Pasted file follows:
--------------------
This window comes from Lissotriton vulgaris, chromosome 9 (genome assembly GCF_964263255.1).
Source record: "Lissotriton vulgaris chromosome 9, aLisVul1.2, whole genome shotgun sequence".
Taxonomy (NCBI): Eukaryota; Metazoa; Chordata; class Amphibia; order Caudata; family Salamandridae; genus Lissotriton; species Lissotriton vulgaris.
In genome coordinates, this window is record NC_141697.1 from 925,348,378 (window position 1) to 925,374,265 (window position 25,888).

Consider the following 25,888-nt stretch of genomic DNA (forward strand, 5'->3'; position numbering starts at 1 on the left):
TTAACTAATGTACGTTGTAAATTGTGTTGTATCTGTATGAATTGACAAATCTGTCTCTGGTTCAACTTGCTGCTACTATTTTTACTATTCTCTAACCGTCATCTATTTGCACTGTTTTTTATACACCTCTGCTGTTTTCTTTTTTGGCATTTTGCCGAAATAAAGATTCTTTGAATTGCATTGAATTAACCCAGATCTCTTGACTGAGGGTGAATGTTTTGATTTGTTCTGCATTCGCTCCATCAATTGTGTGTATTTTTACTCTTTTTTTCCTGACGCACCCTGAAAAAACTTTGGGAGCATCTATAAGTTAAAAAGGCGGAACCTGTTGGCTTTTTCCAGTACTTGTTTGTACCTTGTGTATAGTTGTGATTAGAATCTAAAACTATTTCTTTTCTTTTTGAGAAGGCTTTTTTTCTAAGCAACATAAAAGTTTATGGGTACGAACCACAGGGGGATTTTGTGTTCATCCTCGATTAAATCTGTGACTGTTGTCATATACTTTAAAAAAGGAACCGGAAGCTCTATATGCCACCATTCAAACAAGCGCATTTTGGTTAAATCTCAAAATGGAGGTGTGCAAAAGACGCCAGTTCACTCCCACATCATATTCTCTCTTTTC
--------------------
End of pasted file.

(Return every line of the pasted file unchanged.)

This window comes from Lissotriton vulgaris, chromosome 9 (genome assembly GCF_964263255.1).
Source record: "Lissotriton vulgaris chromosome 9, aLisVul1.2, whole genome shotgun sequence".
Taxonomy (NCBI): Eukaryota; Metazoa; Chordata; class Amphibia; order Caudata; family Salamandridae; genus Lissotriton; species Lissotriton vulgaris.
In genome coordinates, this window is record NC_141697.1 from 925,348,378 (window position 1) to 925,374,265 (window position 25,888).

Consider the following 25,888-nt stretch of genomic DNA (forward strand, 5'->3'; position numbering starts at 1 on the left):
TTAACTAATGTACGTTGTAAATTGTGTTGTATCTGTATGAATTGACAAATCTGTCTCTGGTTCAACTTGCTGCTACTATTTTTACTATTCTCTAACCGTCATCTATTTGCACTGTTTTTTATACACCTCTGCTGTTTTCTTTTTTGGCATTTTGCCGAAATAAAGATTCTTTGAATTGCATTGAATTAACCCAGATCTCTTGACTGAGGGTGAATGTTTTGATTTGTTCTGCATTCGCTCCATCAATTGTGTGTATTTTTACTCTTTTTTTCCTGACGCACCCTGAAAAAACTTTGGGAGCATCTATAAGTTAAAAAGGCGGAACCTGTTGGCTTTTTCCAGTACTTGTTTGTACCTTGTGTATAGTTGTGATTAGAATCTAAAACTATTTCTTTTCTTTTTGAGAAGGCTTTTTTTCTAAGCAACATAAAAGTTTATGGGTACGAACCACAGGGGGATTTTGTGTTCATCCTCGATTAAATCTGTGACTGTTGTCATATACTTTAAAAAAGGAACCGGAAGCTCTATATGCCACCATTCAAACAAGCGCATTTTGGTTAAATCTCAAAATGGAGGTGTGCAAAAGACGCCAGTTCACTCCCACATCATATTCTCTCTTTTC